Friday, 2 February 2018

Reflections of a promise

Today is the 2nd February, the feast of Candlemas, or the Presentation at the Temple, and, at least in some traditions, the very end of the Christmas season.

The text of the presentation of Jesus at the temple is, I think, rich in story and imagery; and it sets the tone for so much of that which is to come. Here Jesus is deeply rooted in the history of this chosen people straining to understand the mystery of God, and here too He is identified among the poor, those who could only afford the humble offering of birds. Most of these characters make but a fleeting appearance, encounters one assumes the child Jesus will not even recall, but into whose words and actions are placed the foretelling of the joy and the sorrow of all that is ahead.

Above all, for me (this year at least) the presentation is about promise. It is about promises fulfilled in unexpected ways, and promises proffered from places of prayer. It is about a God who makes promises, and who keeps them, but whose faithfulness reveals itself in surprising, unexpected and sometime uncomfortable ways ... it is about a God I can believe in.

Luke 2: 22-24
When the time came for the purification rites required by the Law of Moses, Joseph and Mary took him to Jerusalem to present him to the Lord (as it is written in the Law of the Lord, “Every firstborn male is to be consecrated to the Lord”), and to offer a sacrifice in keeping with what is said in the Law of the Lord: “a pair of doves or two young pigeons.”

A child of God
Given to God
For the price of a pigeon
The payment of the poor
Offer, purity, 
and promise

Luke 2: 25-28
Now there was a man in Jerusalem called Simeon, who was righteous and devout. He was waiting for the consolation of Israel, and the Holy Spirit was on him. It had been revealed to him by the Holy Spirit that he would not die before he had seen the Lord’s Messiah. Moved by the Spirit, he went into the temple courts. When the parents brought in the child Jesus to do for him what the custom of the Law required, Simeon took him in his arms and praised God,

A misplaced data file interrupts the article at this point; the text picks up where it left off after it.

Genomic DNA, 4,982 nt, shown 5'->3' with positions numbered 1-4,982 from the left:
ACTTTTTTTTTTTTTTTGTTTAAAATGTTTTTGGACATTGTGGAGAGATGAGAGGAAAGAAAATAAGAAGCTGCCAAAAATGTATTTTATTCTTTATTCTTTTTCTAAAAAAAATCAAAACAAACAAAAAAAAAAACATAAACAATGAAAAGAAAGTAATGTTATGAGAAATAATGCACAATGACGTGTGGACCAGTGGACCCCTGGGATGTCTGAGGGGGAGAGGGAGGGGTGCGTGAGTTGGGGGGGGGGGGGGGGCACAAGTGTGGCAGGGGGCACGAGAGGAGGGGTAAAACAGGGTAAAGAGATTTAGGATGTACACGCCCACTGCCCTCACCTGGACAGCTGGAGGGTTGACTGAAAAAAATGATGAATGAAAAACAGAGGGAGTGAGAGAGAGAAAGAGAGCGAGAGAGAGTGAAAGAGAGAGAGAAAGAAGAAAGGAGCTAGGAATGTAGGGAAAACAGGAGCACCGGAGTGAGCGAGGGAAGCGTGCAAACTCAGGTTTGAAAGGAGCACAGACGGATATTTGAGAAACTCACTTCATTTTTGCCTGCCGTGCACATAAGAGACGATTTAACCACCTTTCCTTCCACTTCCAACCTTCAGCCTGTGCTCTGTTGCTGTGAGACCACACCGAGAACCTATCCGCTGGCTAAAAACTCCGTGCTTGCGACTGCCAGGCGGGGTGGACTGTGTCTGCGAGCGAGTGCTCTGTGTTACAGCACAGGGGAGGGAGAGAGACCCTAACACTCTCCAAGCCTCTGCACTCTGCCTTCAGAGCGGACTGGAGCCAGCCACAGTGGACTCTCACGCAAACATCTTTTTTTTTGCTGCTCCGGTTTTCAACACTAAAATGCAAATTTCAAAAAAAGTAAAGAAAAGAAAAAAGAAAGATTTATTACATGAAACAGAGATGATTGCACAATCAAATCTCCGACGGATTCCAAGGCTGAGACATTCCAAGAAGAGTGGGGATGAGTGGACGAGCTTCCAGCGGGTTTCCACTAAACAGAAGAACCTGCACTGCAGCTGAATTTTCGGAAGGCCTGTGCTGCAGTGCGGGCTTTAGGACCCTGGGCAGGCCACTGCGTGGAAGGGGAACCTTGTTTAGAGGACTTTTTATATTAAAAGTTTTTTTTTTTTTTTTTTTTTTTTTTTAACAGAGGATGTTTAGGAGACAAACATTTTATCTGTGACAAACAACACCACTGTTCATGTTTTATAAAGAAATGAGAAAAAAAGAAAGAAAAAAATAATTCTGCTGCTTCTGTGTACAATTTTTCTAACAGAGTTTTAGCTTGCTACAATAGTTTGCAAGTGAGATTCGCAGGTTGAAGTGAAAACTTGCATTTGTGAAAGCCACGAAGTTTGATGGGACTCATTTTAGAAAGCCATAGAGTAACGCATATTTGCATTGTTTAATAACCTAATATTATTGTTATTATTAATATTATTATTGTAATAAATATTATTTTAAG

A man of God
Listening to God
Revelation of the future
Cradled in elderly arms
Patience, praise, 
and promise

Luke 2: 29-32
Saying: “Sovereign Lord, as you have promised, you may now dismiss your servant in peace. For my eyes have seen your salvation, which you have prepared in the sight of all nations: a light for revelation to the Gentiles, and the glory of your people Israel.”

A message of God
Sung back to God
Fulfillment of the past
Possibility for the future
Light, glory, 
and promise

Luke 2: 33-35
The child’s father and mother marvelled at what was said about him. Then Simeon blessed them and said to Mary, his mother: “This child is destined to cause the falling and rising of many in Israel, and to be a sign that will be spoken against, so that the thoughts of many hearts will be revealed. And a sword will pierce your own soul too.”

A blessing of God
Eyes turned to God
An offer of inclusion
The disturbance of accepted normality
Possibility, pain, 
and promise

Luke 2: 36-38
There was also a prophet, Anna, the daughter of Penuel, of the tribe of Asher. She was very old; she had lived with her husband seven years after her marriage, and then was a widow until she was eighty-four. She never left the temple but worshiped night and day, fasting and praying. Coming up to them at that very moment, she gave thanks to God and spoke about the child to all who were looking forward to the redemption of Jerusalem.

A prophet of God
Dedication to God
From faithful, prayerful presence
Eyes rest on the hope of redemption
Gratitude, prophesy, 
and promise.

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